Lebanese Prime Minister Hassan Diab on Thursday pledged not to run in the future parliamentary elections or support any candidates.
Deputy Prime Minister Zeina Akar and the other 18 members of Cabinet also signed up to Mr Diab's pledge not to run in the next election.
The current administration is a departure in Lebanon where the bulk of ministers are usually also MPs.
In recent years, discussions have been raised about having a government not also elected to parliament as it prevents one body overseeing the work of the other. However, many senior figures – including former prime minister and Future Movement head Saad Hariri or former foreign minister and Free Patriotic Movement head Gibran Bassil – served multiple times in both chambers.
No elections are scheduled until 2022 although some have suggested that a vote should be held early given mass anger on the streets since October.
Mr Diab stated his Cabinet's plan to abstain from standing on January 21.
“There are no MPs [in the government], and no candidates for the next parliamentary elections," he said.
His would be "a government of specialists that will only be held accountable to the language of science, reason and expertise and the interest of the nation," he added.
Months of anti-government protests have rocked Lebanon, with demonstrators calling for a change in political leadership.
The Lebanese parliament passed a vote of confidence in the cabinet this week, with just 84 of the chamber's 128 MPs attending the parliamentary session as protesters raged and blocked roads outside.
Sixty-three MPs voted in favour of the new government with one abstention and 20 against.
Mr Diab, a former professor at the American University of Beirut, presented his choices for the new government in late January. The prime minister was selected after Prime Minister Saad Hariri resigned at the end of October, two weeks after the nationwide protests erupted.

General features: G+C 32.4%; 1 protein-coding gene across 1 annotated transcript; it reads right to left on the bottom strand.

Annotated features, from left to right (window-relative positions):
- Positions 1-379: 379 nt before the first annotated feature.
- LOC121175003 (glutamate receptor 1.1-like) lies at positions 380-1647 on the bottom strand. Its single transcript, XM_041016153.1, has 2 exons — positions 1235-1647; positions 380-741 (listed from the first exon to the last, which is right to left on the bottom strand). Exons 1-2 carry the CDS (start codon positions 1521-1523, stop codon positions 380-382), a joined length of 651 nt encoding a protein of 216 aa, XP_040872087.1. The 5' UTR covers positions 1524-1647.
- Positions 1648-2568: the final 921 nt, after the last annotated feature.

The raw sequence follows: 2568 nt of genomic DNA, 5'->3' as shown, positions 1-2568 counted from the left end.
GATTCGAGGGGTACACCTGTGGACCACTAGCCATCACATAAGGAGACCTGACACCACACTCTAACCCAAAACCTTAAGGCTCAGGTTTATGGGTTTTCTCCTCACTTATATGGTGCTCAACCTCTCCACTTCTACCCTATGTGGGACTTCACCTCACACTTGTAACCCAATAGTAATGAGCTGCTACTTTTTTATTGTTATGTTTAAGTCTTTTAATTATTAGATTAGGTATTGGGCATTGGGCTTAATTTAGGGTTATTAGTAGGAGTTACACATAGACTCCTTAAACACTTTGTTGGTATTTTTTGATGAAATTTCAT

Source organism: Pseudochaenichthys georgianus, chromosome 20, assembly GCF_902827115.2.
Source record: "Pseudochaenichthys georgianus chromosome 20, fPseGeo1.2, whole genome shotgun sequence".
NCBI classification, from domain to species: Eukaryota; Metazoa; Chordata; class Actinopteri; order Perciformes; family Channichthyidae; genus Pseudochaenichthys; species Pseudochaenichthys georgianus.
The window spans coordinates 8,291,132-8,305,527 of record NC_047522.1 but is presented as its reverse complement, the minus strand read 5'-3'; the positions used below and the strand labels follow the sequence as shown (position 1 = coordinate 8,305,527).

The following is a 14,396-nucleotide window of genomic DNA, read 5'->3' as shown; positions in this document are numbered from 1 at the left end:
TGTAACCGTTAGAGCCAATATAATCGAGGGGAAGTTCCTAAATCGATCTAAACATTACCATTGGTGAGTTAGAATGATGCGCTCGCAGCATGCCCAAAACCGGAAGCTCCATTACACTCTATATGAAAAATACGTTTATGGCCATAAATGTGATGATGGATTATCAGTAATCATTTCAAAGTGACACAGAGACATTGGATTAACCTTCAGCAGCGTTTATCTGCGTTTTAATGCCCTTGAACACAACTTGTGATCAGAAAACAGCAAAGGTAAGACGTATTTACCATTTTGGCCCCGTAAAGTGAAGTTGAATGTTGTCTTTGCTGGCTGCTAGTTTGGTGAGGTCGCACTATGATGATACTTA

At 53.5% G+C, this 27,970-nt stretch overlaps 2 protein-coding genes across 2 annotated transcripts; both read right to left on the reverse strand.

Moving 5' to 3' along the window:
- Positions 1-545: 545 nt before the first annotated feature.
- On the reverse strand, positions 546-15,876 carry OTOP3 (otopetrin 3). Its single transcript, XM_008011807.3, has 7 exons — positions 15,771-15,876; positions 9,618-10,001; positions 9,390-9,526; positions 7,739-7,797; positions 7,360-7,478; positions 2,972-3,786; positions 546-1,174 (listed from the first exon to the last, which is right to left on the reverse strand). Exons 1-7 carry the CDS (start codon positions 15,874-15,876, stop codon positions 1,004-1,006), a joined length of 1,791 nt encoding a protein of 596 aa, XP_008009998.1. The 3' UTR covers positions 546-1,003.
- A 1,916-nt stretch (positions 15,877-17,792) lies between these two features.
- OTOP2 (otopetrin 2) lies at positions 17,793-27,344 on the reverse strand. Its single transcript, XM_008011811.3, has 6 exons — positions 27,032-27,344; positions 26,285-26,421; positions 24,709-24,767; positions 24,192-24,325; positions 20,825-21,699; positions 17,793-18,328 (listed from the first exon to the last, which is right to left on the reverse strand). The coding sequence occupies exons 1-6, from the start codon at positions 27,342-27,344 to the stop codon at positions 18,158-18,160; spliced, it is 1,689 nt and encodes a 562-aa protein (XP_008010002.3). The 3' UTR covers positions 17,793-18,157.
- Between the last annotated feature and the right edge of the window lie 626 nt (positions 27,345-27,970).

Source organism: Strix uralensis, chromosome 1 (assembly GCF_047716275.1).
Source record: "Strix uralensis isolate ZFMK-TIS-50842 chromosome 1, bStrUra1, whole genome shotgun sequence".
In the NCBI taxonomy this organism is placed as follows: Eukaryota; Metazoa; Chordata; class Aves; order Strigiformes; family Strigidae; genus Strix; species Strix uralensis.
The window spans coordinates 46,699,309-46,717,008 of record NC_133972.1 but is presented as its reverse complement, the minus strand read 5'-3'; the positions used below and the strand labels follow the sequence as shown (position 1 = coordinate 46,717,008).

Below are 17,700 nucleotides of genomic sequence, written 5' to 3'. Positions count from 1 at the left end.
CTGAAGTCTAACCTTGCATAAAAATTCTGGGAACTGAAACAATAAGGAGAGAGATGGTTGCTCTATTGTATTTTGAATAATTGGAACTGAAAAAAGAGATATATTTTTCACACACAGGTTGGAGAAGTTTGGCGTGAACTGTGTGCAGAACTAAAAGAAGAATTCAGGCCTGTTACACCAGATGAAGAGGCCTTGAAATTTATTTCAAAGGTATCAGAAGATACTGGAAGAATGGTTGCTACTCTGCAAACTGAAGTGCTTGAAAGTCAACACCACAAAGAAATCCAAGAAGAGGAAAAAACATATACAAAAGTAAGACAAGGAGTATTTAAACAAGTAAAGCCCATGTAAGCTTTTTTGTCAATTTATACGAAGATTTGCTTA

The letter on Thursday came as Lebanon's President Michel Aoun asked ministers to start working on the 2021 state budget, Information Minister Manal Abdel Samad said after the new cabinet's first meeting at Baabda Palace.
The heavily indebted state is facing a financial crisis and must quickly decide whether to repay maturing foreign currency debt on schedule, including a $1.2 billion Eurobond due on March 9.
Ahead of the Cabinet session, Finance Minister Ghazi Wazni said that there were several options open to the government over the repayment.
“We will continue discussions in order to make the right decision,” Finance Minister Ghazi Wazni said.
Imad Salamey, a political analyst in Lebanon, said the situation was unprecedented.
"This is unprecedented since the 2005 government headed by Mikati," he said.
"The 2005 Mikati government was established as an interm government with the sole purpose of preparing for elections.
"This government is attempting to gain the confidence of the public by presenting itself as having no political ambitions other than confronting current crisis.
"The 2005 government organised elections within three months after its formations, there are three more years of elections ahead of the current government.
"So it is presenting itself as sustainable and non partisan while it represents only Hezbollah and allies."